Just as Jack London’s 1904 novel, The Sea Wolf, chiseled a place for itself in literary history, Alex Brown Church’s band, Sea Wolf, have been at work carving a path in today’s cutthroat music scene. After the release of their new album, White Water, White Bloom, in September and their inclusion on the Twilight: New Moon soundtrack, Sea Wolf commands quite a contrasting audience. Pulling from all corners of Los Angeles, Sea Wolf filled the Roxy with trendy hipsters and pop-loving Twilight followers.

An L.A.-based band at heart, Sea Wolf is at home in hipster-adopted venues like Spaceland and the Echo; but this was their first time at the Roxy. Playing songs from all three of their albums, the band unveiled some lesser-performed material such as “Spirit Horse” and an exclusive to their vinyl LP, “Fighting Bull.”

Very aware of their newfound pop status and yet still staying humble and true to their indie rock roots, Sea Wolf performed a well-balanced mix of the new and old. Catering to their current following, guitarist Nathan Anderson appropriately dedicated their song “You’re a Wolf” to “Team Jacob.”

Regardless of whether or not you were there from the beginning or a newcomer to the sensation that is Sea Wolf, their show is consistent, refined and something that will come to contend with the likes of the Shins, Elliott Smith and fellow New Moon contributors, Death Cab for Cutie. —Andrew Herrold

I walked into Roxy not knowing what to expect. I just knew that this was hollowed rock ’n’ roll ground, and that many a leather-pants-wearing maniac with curled girl hair had howled the night away on that stage, while insane groupies writhed around in bacchanal bliss. So you can imagine my surprise when the four clean-cut guys of Chasing Kings assembled on the stage, most of them wearing a tucked-in, collared shirt.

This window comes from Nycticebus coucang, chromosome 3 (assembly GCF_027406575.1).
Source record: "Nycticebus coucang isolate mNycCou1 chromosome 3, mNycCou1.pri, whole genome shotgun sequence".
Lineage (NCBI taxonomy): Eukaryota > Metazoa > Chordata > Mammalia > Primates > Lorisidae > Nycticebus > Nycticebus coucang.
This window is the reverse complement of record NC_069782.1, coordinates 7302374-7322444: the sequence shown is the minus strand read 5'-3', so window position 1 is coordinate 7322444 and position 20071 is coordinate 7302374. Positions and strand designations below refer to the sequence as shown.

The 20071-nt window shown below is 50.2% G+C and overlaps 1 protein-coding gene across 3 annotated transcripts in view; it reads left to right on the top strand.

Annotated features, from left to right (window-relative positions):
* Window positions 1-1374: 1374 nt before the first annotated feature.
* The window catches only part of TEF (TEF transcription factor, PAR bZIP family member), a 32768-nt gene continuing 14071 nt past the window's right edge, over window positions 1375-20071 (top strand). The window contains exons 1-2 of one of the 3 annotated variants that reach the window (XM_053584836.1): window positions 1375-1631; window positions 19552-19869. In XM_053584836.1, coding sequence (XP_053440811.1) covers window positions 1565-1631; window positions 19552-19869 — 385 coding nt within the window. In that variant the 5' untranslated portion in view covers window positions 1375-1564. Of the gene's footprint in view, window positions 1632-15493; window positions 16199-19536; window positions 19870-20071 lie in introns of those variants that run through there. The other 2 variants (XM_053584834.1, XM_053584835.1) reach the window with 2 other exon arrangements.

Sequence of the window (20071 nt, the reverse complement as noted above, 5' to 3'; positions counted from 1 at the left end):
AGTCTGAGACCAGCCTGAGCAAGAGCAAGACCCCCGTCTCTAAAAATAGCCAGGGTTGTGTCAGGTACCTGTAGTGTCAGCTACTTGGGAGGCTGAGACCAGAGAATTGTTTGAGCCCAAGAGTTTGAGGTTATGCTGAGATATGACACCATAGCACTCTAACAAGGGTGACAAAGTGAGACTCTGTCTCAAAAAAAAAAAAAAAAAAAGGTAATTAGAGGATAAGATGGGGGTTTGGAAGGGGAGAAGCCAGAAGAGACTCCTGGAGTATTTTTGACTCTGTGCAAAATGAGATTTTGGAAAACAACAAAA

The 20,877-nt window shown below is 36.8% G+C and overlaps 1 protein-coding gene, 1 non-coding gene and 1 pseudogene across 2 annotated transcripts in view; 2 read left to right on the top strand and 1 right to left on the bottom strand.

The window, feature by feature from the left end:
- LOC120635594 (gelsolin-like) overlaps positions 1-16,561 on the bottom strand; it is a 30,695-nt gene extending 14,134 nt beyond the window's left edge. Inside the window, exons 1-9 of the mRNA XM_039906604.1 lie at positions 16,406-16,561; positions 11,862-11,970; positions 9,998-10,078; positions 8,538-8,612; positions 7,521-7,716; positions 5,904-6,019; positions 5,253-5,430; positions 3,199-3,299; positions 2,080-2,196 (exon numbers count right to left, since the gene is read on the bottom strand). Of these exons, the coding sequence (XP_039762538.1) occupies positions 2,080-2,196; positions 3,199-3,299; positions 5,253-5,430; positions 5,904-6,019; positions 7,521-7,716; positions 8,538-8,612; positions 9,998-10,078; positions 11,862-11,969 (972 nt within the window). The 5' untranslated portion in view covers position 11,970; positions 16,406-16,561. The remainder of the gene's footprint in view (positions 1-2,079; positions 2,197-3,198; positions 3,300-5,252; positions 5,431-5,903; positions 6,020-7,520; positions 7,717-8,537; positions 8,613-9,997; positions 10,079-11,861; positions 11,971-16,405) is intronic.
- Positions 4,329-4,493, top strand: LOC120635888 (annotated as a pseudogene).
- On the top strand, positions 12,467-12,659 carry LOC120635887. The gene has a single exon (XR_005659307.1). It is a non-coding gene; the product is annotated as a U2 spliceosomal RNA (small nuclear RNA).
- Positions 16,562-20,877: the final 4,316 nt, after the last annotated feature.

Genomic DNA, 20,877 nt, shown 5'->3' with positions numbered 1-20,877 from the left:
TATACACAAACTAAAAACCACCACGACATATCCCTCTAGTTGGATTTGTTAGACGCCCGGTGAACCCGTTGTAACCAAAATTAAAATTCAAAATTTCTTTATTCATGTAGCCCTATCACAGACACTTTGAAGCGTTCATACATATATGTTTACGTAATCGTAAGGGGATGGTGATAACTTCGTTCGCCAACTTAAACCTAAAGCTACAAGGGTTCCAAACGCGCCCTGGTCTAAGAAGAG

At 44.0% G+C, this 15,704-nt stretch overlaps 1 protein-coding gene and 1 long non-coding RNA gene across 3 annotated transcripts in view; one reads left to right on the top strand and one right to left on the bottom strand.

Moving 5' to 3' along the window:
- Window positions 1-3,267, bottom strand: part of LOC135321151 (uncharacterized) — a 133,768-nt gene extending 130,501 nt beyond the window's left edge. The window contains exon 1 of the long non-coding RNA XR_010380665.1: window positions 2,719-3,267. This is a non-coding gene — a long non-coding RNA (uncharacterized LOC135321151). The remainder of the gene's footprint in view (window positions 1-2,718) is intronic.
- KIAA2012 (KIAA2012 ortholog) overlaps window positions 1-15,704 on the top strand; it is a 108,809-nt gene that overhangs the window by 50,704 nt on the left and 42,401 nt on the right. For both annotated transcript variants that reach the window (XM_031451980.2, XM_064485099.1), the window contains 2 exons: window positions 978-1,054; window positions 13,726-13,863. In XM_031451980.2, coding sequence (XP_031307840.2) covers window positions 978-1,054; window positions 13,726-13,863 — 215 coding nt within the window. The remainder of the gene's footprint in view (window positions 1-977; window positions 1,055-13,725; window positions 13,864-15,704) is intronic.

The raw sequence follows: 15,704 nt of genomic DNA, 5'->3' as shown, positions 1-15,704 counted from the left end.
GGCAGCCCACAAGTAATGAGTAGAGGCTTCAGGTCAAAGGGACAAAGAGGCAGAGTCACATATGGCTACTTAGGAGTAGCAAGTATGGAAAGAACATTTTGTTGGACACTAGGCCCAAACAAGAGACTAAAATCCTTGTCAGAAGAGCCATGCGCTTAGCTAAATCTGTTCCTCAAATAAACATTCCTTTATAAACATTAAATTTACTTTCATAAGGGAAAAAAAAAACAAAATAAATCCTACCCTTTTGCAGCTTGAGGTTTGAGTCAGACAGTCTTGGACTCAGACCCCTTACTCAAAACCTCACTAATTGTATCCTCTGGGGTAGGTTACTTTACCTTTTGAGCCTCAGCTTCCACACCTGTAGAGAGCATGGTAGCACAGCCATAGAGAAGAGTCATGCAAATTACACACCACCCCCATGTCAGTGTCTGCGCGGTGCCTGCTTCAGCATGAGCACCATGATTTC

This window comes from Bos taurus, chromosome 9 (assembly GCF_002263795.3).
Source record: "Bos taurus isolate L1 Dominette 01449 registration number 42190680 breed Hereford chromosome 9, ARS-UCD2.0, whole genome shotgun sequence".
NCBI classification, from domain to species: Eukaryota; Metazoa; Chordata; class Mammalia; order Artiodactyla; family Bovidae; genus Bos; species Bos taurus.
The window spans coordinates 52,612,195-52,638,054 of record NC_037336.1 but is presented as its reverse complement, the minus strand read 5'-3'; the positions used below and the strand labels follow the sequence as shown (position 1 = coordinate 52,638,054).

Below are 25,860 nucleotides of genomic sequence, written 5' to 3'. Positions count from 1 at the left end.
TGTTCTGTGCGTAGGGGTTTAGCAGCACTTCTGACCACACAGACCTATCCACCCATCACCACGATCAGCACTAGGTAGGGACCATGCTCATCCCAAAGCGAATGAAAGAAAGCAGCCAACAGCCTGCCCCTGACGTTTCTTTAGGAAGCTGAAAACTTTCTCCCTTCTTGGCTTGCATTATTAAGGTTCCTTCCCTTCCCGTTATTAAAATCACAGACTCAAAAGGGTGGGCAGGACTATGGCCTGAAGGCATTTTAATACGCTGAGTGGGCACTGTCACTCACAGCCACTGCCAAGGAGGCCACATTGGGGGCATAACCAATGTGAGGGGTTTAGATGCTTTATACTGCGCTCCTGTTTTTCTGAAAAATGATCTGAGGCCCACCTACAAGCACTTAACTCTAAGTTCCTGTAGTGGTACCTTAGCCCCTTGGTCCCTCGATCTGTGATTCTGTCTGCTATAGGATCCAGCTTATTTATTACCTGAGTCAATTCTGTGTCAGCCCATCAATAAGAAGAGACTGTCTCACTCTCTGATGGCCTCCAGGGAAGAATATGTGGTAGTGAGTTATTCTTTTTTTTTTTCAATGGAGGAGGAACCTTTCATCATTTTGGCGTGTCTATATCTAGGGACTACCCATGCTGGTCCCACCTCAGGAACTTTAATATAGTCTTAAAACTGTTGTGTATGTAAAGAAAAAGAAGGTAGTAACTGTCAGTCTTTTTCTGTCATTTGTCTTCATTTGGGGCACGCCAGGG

For a second, I thought I was back in college at a political science study session. But no, what ensued was a good, passionate, hard-driving block of music, punctuated greatly by powerful drumming, clean bass and wicked guitar.

I would be doing a great disservice, though, if I did not mention the powerful vocals and keyboarding of Matt Schwartz. He anchored the band with a calm charisma that could only belong to a truly talented, and centered, frontman.

It was hard for me to define or compare Chasing Kings’ truly original sound to anything else I have heard before. It had a vibrant energy to it, and helped lead the new generation of rockers in attendance into a great night of music. —Geoffrey Altrocchi